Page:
For children who are six years old and younger it is important to get about 10 – 12 hours of sleep, at least, more for babies and toddlers. There is a direct correlation between lack of sleep and an increase in oppositional and aggressive behavior. Children who have a long period of sleep deprivation also have more anxiety and depression complaints. There seems to be a vicious cycle in sleep loss: lack of sleep leads to anxiety and difficulty falling asleep which leads to less sleep.
A cue to the fact that your child is not getting enough sleep may be a lack of listening, spaciness, oppositionality, complaints about physical and emotional issues, and whining, especially if these are not typical behaviors for your child.
Children with sleep issues have difficulty with transitions and an increase in separation anxiety as well as difficulty creating an inner sense of structure.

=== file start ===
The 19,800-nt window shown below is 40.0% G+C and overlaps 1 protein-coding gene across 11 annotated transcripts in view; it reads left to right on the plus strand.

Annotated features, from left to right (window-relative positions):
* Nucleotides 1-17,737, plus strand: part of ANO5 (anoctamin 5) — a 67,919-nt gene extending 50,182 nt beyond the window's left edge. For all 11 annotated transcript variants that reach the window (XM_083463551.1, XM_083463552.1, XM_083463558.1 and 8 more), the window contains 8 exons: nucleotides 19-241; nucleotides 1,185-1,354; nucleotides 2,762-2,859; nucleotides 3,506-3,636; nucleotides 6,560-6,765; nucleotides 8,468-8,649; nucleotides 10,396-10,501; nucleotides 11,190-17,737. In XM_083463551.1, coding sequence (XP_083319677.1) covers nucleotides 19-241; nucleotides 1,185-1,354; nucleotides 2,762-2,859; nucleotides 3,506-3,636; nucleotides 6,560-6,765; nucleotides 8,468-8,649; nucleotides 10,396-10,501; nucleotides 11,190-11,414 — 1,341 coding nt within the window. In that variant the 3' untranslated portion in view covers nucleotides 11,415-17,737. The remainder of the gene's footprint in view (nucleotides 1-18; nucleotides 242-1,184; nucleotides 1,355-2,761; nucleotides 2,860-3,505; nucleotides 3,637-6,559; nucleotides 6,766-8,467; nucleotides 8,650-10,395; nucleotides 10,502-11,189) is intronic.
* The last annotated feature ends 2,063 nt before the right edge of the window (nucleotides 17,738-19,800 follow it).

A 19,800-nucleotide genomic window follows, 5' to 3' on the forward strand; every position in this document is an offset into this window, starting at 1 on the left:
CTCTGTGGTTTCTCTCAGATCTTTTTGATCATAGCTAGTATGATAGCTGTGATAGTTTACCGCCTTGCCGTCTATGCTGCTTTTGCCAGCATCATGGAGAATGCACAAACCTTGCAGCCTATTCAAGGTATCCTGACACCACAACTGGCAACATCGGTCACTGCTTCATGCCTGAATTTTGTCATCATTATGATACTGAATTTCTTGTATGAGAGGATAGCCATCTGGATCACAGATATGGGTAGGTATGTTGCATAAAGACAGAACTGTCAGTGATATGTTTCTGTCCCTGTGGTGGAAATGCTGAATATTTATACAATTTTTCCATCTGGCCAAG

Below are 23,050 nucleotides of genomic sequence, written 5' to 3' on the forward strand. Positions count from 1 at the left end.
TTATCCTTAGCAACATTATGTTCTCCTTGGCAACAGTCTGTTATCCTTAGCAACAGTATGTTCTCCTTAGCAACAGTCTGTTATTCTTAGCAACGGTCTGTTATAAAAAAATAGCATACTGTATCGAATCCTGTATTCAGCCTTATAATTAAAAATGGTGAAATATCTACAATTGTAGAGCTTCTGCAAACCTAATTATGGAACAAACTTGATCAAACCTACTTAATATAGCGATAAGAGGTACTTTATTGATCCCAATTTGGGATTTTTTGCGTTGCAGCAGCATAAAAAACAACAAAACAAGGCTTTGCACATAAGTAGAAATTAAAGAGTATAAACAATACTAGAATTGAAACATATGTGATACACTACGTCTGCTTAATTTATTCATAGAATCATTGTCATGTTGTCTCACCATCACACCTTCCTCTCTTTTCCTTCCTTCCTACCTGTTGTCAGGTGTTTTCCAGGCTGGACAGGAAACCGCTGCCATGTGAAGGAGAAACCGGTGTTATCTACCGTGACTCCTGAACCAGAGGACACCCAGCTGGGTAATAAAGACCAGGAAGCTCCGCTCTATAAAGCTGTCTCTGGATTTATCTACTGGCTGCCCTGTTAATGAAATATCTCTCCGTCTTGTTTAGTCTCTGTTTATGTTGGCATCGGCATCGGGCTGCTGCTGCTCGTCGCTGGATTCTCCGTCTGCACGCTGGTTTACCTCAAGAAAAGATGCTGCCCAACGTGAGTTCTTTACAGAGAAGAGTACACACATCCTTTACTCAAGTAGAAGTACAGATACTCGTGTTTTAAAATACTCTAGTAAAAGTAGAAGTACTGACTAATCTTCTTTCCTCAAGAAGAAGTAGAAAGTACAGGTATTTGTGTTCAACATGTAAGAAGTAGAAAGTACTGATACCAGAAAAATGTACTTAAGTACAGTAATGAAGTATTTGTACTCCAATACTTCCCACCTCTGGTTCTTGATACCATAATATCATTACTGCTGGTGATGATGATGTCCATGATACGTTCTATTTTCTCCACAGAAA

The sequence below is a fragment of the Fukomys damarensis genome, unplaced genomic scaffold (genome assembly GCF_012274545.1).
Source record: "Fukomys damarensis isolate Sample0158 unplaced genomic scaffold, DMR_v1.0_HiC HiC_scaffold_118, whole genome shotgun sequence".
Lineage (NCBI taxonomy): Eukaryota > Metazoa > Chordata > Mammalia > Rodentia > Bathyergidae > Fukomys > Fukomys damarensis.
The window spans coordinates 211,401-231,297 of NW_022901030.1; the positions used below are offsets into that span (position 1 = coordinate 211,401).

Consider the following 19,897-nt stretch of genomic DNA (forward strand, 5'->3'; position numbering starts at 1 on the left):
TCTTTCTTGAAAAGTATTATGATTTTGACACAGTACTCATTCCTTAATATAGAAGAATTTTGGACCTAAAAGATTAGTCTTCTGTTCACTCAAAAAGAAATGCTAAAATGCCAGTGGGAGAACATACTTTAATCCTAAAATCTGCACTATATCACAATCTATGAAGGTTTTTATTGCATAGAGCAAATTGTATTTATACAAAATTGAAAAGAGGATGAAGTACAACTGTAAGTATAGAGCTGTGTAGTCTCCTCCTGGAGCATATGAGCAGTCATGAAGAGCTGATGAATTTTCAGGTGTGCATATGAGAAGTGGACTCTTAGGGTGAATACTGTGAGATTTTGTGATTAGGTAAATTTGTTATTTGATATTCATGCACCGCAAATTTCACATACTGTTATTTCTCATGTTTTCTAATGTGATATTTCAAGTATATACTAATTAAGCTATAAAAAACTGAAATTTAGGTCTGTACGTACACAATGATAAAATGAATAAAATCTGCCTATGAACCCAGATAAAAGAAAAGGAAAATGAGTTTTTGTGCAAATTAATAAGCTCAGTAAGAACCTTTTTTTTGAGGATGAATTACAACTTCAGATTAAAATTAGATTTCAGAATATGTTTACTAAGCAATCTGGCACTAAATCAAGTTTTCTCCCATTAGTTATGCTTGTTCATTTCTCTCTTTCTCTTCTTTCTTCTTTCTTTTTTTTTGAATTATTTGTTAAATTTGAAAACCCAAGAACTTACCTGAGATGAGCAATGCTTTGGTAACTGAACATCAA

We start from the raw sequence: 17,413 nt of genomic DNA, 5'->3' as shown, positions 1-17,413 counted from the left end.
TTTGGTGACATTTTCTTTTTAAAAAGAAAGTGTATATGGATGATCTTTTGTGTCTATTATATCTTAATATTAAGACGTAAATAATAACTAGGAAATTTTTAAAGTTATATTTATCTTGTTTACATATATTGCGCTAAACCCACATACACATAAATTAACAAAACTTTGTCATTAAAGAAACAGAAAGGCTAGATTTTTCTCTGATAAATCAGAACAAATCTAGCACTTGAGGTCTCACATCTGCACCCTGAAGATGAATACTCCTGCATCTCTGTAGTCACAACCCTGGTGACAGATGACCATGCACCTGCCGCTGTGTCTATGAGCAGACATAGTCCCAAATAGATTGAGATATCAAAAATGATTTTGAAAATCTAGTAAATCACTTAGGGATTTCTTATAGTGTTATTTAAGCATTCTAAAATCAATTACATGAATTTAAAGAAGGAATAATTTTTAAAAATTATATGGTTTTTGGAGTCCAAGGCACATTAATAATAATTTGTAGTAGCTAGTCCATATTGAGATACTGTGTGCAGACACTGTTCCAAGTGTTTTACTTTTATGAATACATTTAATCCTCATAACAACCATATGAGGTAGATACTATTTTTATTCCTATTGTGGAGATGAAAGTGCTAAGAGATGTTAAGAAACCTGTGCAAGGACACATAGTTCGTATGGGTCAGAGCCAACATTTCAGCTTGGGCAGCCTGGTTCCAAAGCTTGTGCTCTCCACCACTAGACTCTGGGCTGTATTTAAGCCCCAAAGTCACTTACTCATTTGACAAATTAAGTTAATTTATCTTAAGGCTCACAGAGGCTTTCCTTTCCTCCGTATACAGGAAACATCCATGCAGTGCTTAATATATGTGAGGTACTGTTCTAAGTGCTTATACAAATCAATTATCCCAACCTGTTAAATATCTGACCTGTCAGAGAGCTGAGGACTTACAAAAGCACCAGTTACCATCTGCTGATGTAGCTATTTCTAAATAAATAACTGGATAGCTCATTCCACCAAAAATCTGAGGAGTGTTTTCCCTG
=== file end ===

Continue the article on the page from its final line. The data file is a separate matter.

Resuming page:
Making sleep a cornerstone focus in your overall health plan is an important component for emotional and cognitive development, resilience, health, stress reduction, and success.
I think of it as making sleep your friend or creating space for sleep to happen on its own.
There are a number of things you can do to create useful and effective sleep habits.
First, make sure you try to go to sleep and wake up at the same time every day. Turns out it’s not that great to short yourself sleep all week and then sleep in on the weekend. We have something like a sleep bank so if you withdraw all week-long you will still owe even if you have a good long sleep one day on the weekend (or even both!). An adult should get 7-9 hours of sleep a day; school age children about 9-10 hours, although some need twelve hours though elementary school. Chinese Medical theory identifies an important cycle that suggests getting to sleep by 11 pm; this is also supported by evidence in Western Medical theory.